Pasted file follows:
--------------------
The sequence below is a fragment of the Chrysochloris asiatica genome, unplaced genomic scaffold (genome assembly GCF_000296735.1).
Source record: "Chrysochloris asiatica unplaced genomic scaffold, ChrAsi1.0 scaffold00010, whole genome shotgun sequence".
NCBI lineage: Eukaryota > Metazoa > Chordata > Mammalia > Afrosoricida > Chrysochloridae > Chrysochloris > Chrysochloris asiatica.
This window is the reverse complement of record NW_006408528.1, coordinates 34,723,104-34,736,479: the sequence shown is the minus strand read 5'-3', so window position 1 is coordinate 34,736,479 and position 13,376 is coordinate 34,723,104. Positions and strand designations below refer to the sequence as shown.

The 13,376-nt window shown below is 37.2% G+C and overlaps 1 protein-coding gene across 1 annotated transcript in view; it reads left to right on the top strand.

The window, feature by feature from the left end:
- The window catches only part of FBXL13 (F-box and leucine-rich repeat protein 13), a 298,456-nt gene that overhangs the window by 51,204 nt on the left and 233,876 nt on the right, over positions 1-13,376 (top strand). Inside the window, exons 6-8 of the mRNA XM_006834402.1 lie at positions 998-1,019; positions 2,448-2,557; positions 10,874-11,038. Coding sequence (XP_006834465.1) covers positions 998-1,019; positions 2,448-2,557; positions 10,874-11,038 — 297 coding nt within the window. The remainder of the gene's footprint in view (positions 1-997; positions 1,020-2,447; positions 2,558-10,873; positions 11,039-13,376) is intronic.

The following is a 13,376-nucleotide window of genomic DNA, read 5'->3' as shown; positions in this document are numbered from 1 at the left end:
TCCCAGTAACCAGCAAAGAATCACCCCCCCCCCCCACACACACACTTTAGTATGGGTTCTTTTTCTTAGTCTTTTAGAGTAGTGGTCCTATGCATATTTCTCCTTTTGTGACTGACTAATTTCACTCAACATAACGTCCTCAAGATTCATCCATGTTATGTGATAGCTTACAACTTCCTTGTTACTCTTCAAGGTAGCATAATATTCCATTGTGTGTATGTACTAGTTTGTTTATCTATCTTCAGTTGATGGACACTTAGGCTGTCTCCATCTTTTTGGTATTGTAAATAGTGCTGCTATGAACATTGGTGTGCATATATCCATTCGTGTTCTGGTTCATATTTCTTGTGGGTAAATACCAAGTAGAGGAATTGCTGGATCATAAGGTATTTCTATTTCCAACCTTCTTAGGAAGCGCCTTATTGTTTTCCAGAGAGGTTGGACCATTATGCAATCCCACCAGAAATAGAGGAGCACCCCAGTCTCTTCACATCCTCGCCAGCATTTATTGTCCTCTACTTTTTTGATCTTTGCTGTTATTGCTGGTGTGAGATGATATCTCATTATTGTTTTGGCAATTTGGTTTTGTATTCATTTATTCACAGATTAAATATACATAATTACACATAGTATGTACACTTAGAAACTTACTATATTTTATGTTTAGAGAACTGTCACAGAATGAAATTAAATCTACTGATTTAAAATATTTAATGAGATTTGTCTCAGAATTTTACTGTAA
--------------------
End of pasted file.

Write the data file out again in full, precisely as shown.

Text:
The sequence below is a fragment of the Chrysochloris asiatica genome, unplaced genomic scaffold (genome assembly GCF_000296735.1).
Source record: "Chrysochloris asiatica unplaced genomic scaffold, ChrAsi1.0 scaffold00010, whole genome shotgun sequence".
NCBI lineage: Eukaryota > Metazoa > Chordata > Mammalia > Afrosoricida > Chrysochloridae > Chrysochloris > Chrysochloris asiatica.
This window is the reverse complement of record NW_006408528.1, coordinates 34,723,104-34,736,479: the sequence shown is the minus strand read 5'-3', so window position 1 is coordinate 34,736,479 and position 13,376 is coordinate 34,723,104. Positions and strand designations below refer to the sequence as shown.

The 13,376-nt window shown below is 37.2% G+C and overlaps 1 protein-coding gene across 1 annotated transcript in view; it reads left to right on the top strand.

The window, feature by feature from the left end:
- The window catches only part of FBXL13 (F-box and leucine-rich repeat protein 13), a 298,456-nt gene that overhangs the window by 51,204 nt on the left and 233,876 nt on the right, over positions 1-13,376 (top strand). Inside the window, exons 6-8 of the mRNA XM_006834402.1 lie at positions 998-1,019; positions 2,448-2,557; positions 10,874-11,038. Coding sequence (XP_006834465.1) covers positions 998-1,019; positions 2,448-2,557; positions 10,874-11,038 — 297 coding nt within the window. The remainder of the gene's footprint in view (positions 1-997; positions 1,020-2,447; positions 2,558-10,873; positions 11,039-13,376) is intronic.

The following is a 13,376-nucleotide window of genomic DNA, read 5'->3' as shown; positions in this document are numbered from 1 at the left end:
TCCCAGTAACCAGCAAAGAATCACCCCCCCCCCCCACACACACACTTTAGTATGGGTTCTTTTTCTTAGTCTTTTAGAGTAGTGGTCCTATGCATATTTCTCCTTTTGTGACTGACTAATTTCACTCAACATAACGTCCTCAAGATTCATCCATGTTATGTGATAGCTTACAACTTCCTTGTTACTCTTCAAGGTAGCATAATATTCCATTGTGTGTATGTACTAGTTTGTTTATCTATCTTCAGTTGATGGACACTTAGGCTGTCTCCATCTTTTTGGTATTGTAAATAGTGCTGCTATGAACATTGGTGTGCATATATCCATTCGTGTTCTGGTTCATATTTCTTGTGGGTAAATACCAAGTAGAGGAATTGCTGGATCATAAGGTATTTCTATTTCCAACCTTCTTAGGAAGCGCCTTATTGTTTTCCAGAGAGGTTGGACCATTATGCAATCCCACCAGAAATAGAGGAGCACCCCAGTCTCTTCACATCCTCGCCAGCATTTATTGTCCTCTACTTTTTTGATCTTTGCTGTTATTGCTGGTGTGAGATGATATCTCATTATTGTTTTGGCAATTTGGTTTTGTATTCATTTATTCACAGATTAAATATACATAATTACACATAGTATGTACACTTAGAAACTTACTATATTTTATGTTTAGAGAACTGTCACAGAATGAAATTAAATCTACTGATTTAAAATATTTAATGAGATTTGTCTCAGAATTTTACTGTAA